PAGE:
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Who Can Get a Copy of A Will?

Prior to a person’s death you are not entitled to see a copy of a Will even if you are named as a beneficiary or the executor in the Will.

While the law differs a bit from state to state, it is generally very similar.  The following is specific to New South Wales.  If the deceased died in a different state, please contact us for more information.

Once the person has died, then you are entitled to inspect or have a copy of the Will if you are:

  1. A person named or referred to in the Will whether as a beneficiary or not.
  2. A person named or referred to in an earlier Will as a beneficiary of the deceased.
  3. The surviving spouse, de-factor spouse (whether the same of opposite sex) or child of the deceased.
  4. A parent or guardian of the deceased.
  5. A person who could be entitled to a share of the Estate of the deceased if the deceased had died intestate.
  6. A parent or guardian of a minor referred to in the Will or who would be entitled to a share of the Estate if the deceased had died intestate.
  7. A person (including a creditor) who has or may have a claim at law and equity against the Estate of the deceased.
  8. A person committed with the management of the deceased estate under the Trustee & Guardian Act 2009 immediately before death.
  9. An attorney made under an enduring power of attorney by the deceased.
  10. A person belonging to a class of persons described by regulation.

If you fall under one of the above categories, then you can contact the executor of the Estate or the solicitors acting for the Estate and ask for a copy of the Will. The executors or solicitors are entitled to seek any expenses incurred in providing a copy of the Will.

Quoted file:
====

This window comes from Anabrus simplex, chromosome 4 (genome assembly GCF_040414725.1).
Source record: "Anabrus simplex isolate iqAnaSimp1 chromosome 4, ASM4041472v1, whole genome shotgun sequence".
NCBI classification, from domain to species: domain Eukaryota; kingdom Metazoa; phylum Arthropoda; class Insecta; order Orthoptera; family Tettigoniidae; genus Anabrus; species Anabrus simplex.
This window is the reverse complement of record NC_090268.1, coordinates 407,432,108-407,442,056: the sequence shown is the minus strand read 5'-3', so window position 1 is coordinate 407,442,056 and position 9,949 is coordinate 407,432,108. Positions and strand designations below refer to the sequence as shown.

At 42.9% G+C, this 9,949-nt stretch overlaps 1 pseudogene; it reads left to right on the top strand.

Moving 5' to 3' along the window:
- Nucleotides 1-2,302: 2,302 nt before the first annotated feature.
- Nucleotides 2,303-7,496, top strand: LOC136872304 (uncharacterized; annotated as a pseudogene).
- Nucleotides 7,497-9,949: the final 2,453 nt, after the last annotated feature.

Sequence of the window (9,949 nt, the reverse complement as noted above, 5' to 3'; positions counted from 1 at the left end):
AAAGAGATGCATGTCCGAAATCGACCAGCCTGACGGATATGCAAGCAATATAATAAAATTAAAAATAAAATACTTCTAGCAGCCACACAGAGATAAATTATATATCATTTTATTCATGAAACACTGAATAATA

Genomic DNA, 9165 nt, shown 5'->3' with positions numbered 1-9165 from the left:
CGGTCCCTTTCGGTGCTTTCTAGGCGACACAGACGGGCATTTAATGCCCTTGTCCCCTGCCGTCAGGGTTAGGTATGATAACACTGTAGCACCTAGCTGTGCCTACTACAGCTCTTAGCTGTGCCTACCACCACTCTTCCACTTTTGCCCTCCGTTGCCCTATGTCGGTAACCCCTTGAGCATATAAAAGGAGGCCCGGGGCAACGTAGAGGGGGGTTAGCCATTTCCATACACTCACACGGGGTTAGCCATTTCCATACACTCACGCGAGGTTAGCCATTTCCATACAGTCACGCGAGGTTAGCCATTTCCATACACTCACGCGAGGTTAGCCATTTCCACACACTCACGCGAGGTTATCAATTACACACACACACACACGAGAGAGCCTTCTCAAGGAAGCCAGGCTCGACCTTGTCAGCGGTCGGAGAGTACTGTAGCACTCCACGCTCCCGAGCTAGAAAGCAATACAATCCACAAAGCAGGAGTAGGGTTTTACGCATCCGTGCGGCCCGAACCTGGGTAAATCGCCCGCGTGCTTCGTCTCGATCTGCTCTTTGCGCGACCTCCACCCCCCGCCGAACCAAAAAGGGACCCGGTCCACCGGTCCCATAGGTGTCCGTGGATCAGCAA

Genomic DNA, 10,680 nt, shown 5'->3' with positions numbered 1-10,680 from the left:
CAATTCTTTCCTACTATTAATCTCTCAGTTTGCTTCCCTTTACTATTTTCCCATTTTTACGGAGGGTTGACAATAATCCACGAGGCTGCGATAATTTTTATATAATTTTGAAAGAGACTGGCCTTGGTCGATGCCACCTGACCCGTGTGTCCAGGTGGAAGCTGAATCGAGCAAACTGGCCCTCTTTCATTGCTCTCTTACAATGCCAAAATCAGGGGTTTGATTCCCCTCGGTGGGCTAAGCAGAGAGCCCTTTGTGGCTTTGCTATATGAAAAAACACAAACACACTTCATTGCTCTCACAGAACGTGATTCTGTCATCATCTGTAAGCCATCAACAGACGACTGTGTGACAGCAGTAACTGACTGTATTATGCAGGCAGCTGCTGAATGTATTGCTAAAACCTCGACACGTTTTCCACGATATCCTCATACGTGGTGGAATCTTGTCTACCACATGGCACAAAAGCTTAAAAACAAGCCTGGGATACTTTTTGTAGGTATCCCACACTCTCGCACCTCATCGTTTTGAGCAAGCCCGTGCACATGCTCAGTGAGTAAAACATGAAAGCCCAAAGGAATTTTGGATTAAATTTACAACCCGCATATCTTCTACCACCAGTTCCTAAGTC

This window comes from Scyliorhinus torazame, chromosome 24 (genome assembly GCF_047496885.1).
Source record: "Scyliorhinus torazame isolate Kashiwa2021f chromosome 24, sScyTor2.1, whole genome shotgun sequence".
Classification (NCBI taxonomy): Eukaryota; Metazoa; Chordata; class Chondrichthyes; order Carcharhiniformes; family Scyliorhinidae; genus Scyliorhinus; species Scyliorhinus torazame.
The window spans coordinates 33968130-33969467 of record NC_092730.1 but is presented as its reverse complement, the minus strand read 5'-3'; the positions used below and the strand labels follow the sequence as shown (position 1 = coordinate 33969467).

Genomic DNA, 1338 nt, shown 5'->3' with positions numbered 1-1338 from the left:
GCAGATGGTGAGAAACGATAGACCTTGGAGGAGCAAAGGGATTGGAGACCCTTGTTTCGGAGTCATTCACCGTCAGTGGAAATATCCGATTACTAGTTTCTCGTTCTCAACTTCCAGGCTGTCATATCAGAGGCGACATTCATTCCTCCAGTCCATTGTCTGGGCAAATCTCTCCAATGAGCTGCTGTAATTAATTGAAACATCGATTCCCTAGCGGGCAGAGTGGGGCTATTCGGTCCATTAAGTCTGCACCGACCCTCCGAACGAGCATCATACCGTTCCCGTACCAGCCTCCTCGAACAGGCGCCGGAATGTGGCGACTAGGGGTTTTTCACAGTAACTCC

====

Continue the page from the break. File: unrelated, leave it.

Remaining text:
If probate has been sought, then you can contact the Supreme Court and seek a copy of the Will and probate documents from the Court.

The first step is to check the online probate notices of the Court to see if an Intention to Apply for Probate or an Application for Probate has been lodged. The notice will show the details of the executor and, where a solicitor is acting, the estate’s solicitor. You can then contact the executor or the solicitor to seek a copy of the Will.

If you are an eligible person (spouse, de-facto spouse, former spouse, child, grandchild who was wholly or partially dependent or a person with whom the deceased was living in a close personal relationship at the time of death) and you have been left out of the Will or not adequately provided for, then you may be able to contest the Will by filing a family provision claim. Strict time limits apply for family provision claim.

If you believe you have a potential family provision claim, please contact our office on 02 8880 0500 or email david@segelovtaylor.com.au and we will provide you with obligation free advice.

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